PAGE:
Vieques Island –  About 11 kilometres/7 miles east of the big island, Vieques offers clear water, coral reefs and the possibility of meeting up with turtles, spotted eagle rays and bottlenose dolphin. A variety of dive sites mean that local PADI dive shops can always find a perfect sheltered spot. Vieques and nearby Culebra Islands are relatively laid-back locations and divers can choose to either stay locally or opt for a longer (couple of hours) boat trip from the big island.

La Parguera –  Best known for its bioluminescent bay, La Parguera is a small village in southwest Puerto Rico with a reputation as a summertime water sports hotspot. A resident dinoflagellate population literally lights up the bay at night by putting on a bioluminescent show when disturbed. Other dive opportunities here include coral reefs and walls, considered by many to be the best in the region. There are also mangrove islands, which while relatively shallow, offer divers an opportunity to interact with a different and diverse cast of characters, headlined by the manatee.

Escambron –  As the most popular local dive training site in San Juan, it’s a great place to introduce someone to Puerto Rican diving or refresh rusty dive skills before heading elsewhere. There’s plenty to see here, but visibility can be affected by rain and bad weather, so check with local dive shops.

Culebra – Culebra`s unique underwater scenery is known around the world as one of the most beautiful and intact reefs open to diving. There is many dive sites, including a natural tunnel, caves, deep water drop offs, a sunken tug boat and endless coral reefs. Because there is no freshwater runoff in Culebra, the visibility is among the best in the world. Most of the dive sites are shallow, between 20 and 50 feet. But there are some sites for experienced divers only. Diving in Culebra is like opening a fish guide for the Caribbean, you can discover them all, including a nearly infinite variety of invertebrates and corals.


DIVE SEASON: Year around.

VISIBILITY: Up to 160 feet  throughout the year.

WATER TEMPERATURE:  Mid 80° F in the summer to mid 70° F in the winter.

WEATHER: Winter is drier and cooler, there is little seasonal variation. Summer air temperatures range from 80-85° F and from 70-80° F in winter. Hurricane season is June through November.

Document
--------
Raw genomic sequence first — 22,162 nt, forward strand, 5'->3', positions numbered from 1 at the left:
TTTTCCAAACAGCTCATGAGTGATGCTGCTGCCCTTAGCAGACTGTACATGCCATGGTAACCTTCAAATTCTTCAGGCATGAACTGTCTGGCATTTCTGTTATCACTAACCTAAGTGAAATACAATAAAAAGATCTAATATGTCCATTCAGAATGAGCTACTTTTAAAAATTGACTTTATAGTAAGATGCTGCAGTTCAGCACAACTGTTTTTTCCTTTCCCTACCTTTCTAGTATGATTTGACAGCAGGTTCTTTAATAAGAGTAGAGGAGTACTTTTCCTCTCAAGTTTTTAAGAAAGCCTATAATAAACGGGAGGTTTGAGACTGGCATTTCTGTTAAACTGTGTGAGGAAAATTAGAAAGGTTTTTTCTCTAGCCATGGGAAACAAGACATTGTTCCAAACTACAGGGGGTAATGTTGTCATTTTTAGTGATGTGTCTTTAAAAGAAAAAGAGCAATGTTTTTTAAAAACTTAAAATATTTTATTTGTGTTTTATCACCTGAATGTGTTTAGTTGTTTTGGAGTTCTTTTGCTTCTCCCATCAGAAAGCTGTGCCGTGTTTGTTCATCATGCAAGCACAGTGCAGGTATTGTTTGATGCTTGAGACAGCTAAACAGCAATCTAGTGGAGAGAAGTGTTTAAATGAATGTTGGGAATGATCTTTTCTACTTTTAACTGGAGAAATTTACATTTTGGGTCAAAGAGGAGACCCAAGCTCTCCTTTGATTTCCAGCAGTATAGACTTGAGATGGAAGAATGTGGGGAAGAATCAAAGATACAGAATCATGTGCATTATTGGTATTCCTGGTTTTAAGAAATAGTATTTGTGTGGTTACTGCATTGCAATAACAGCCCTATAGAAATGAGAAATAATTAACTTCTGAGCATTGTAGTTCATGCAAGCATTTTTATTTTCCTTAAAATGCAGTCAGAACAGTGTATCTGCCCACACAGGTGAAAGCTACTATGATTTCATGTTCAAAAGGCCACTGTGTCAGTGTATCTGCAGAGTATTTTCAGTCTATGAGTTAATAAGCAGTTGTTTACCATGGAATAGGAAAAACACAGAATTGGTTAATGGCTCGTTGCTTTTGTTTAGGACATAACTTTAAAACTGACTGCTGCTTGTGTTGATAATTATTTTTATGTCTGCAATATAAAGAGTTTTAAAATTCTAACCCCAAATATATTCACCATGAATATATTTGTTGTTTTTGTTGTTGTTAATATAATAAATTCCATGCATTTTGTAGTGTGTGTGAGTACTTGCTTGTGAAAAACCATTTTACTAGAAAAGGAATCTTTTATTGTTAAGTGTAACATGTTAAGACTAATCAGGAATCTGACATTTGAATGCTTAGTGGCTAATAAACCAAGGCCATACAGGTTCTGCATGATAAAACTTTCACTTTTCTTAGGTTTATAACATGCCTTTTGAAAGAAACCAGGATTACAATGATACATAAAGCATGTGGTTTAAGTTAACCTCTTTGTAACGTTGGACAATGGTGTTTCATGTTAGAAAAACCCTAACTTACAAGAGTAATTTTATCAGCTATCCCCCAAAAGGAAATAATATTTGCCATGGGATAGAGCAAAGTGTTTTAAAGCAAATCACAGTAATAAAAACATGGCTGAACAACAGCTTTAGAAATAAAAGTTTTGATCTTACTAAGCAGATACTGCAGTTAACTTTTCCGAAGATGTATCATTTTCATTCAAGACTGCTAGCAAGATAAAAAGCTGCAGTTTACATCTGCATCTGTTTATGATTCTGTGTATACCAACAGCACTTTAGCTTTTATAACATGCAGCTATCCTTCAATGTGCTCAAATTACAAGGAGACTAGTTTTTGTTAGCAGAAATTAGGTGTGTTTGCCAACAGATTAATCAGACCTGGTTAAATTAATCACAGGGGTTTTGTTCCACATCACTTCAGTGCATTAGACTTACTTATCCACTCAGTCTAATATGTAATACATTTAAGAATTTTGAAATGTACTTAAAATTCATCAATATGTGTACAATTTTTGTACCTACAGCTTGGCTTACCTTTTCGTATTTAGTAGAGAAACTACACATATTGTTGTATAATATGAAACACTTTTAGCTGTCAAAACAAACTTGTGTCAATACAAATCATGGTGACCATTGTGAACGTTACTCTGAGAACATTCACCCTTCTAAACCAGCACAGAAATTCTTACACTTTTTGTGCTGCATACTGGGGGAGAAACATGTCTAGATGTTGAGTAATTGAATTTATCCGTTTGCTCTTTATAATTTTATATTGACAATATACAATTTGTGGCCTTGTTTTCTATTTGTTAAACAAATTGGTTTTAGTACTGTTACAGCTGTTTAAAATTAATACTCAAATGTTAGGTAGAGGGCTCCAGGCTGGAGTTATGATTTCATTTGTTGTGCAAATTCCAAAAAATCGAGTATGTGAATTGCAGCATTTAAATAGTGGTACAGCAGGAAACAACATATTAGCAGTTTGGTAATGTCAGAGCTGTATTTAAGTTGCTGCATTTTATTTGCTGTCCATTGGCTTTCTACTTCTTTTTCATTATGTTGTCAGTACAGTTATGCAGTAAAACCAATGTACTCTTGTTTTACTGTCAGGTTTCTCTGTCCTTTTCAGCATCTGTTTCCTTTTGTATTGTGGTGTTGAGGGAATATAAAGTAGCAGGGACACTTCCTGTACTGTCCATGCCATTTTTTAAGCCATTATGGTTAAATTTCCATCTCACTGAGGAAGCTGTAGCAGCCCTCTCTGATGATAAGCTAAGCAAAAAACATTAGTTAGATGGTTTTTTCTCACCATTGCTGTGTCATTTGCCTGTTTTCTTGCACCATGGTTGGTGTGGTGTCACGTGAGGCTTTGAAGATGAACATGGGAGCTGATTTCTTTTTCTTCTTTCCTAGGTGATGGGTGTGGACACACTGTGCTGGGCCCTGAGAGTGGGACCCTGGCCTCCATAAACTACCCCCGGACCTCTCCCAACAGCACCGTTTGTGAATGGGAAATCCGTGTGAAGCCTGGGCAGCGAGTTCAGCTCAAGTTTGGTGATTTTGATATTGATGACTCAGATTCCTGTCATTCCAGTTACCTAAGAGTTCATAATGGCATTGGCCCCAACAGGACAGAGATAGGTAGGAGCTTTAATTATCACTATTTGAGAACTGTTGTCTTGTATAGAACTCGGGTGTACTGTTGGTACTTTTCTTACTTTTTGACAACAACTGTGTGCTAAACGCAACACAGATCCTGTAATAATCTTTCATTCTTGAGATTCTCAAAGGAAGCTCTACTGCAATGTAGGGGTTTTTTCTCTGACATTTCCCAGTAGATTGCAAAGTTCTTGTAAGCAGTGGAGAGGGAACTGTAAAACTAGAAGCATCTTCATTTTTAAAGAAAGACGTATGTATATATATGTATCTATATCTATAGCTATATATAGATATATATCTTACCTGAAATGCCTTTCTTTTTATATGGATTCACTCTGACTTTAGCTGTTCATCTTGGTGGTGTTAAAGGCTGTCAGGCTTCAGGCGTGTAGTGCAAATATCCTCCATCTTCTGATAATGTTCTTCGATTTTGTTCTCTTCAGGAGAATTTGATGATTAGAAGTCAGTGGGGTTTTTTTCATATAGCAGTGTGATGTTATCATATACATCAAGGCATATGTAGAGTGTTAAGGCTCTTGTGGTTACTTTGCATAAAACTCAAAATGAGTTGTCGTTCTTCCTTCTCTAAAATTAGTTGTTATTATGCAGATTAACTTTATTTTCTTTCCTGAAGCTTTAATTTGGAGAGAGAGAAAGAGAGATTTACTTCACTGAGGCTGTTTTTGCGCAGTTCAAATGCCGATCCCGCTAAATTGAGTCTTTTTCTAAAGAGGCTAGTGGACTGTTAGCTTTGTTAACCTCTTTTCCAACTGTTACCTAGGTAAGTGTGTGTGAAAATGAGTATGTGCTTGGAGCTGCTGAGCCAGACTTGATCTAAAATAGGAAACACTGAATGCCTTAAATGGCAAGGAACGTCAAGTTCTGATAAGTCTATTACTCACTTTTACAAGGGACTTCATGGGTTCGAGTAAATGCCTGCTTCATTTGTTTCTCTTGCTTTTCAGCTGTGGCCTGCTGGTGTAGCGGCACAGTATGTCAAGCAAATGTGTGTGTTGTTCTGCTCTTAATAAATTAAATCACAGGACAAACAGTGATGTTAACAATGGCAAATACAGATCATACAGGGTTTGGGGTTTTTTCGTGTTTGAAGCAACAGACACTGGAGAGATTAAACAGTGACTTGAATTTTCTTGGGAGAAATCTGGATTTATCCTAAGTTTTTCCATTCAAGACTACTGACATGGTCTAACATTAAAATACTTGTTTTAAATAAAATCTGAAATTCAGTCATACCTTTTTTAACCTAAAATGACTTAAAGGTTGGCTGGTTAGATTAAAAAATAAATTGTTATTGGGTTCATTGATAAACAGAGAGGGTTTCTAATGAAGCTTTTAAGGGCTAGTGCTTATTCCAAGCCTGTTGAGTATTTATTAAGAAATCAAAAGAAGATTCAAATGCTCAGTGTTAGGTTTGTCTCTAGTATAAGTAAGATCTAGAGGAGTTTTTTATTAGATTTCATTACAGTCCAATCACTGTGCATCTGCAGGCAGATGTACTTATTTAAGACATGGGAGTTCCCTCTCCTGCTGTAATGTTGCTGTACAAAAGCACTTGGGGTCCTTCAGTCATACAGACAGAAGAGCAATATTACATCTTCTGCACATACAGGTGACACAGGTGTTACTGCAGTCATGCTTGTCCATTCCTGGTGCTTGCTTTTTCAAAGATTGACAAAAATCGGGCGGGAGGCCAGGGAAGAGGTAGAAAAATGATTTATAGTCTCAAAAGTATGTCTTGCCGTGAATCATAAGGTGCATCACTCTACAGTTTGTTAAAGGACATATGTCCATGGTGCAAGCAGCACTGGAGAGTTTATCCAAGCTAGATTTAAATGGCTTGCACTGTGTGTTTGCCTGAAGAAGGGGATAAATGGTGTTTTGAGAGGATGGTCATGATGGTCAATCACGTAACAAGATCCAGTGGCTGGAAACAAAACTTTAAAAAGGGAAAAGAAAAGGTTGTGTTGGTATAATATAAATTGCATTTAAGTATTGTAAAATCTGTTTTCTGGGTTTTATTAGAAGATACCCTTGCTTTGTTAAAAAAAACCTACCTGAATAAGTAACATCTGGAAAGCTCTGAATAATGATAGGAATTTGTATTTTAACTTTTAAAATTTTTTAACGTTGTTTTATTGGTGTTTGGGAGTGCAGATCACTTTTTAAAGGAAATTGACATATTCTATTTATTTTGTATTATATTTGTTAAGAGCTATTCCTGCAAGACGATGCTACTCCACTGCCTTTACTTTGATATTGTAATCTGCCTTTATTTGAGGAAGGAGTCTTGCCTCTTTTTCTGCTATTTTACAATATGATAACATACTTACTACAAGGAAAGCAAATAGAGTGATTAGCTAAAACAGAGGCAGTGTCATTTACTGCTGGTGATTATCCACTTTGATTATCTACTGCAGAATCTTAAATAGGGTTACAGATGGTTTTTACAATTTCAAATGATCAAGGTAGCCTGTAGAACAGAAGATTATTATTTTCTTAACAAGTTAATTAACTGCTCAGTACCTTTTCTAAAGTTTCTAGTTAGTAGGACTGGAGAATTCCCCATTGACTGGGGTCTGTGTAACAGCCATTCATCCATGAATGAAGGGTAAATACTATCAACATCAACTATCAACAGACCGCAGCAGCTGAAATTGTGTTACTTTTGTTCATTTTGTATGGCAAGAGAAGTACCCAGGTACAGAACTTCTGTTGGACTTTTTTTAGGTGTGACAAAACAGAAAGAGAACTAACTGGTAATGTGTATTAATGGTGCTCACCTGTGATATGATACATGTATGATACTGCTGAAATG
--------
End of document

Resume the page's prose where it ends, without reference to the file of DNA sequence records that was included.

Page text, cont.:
DIVING SEASON: Year around

CLIMATE: Trade winds and tropical monsoons.  Summer temperatures average highs of 31 C/88 F with lows of 25 C/77 F.  Winter temperatures average highs of 29C-84F and lows of 23C73F.  October is the wettest and February is the driest.

TIME ZONE: -0400 GMT.  The time in Puerto Rico is 1 hour earlier than U S Eastern Time Zone.

LANGUAGE:  English and Spanish are both official languages

LOCAL CUSTOMS: Puerto Rico is a rich melting pot of cultures, although the strongest influences come from the Taino Indians, Spain and Africa. Indeed, over the centuries these cultures have left countless customs and traditions that can be traced back to their ancestors

ELECTRICITY: Voltage 110-120 (The same as the U S and Canada), using the same plugs

CURRENCY & CREDIT CARDS:  U S Dollar.  Credit cards are readily accepted.

GRATUITIES:  Tipping customs and amounts in Puerto Rico are similar to those in all other parts of the United States.

PHONE & INTERNET SERVICE: Phone service is available from any standardized U S phone carrier.  Internet is readily available including wi-Fi in many hotels.

VISA & PASSPORT REQUIREMENTS: No passport requirements for U S Citizens.  For all other travelers, entry requirements are the same as for entry into other areas of the U S.

CUSTOMS: U S Citizens are not subject to duties for items brought with them directly from the U S.  Other visitors may bring the standard duty free items such as 200 cigarettes, 1.14 L of alcohol.

DEPARTURE TAX:  U.S. Arrival/Departure Tax of $16.70 each way for Puerto Rico is generally collect as a portion of the airline ticket fee.


Puerto Rico Tourism Information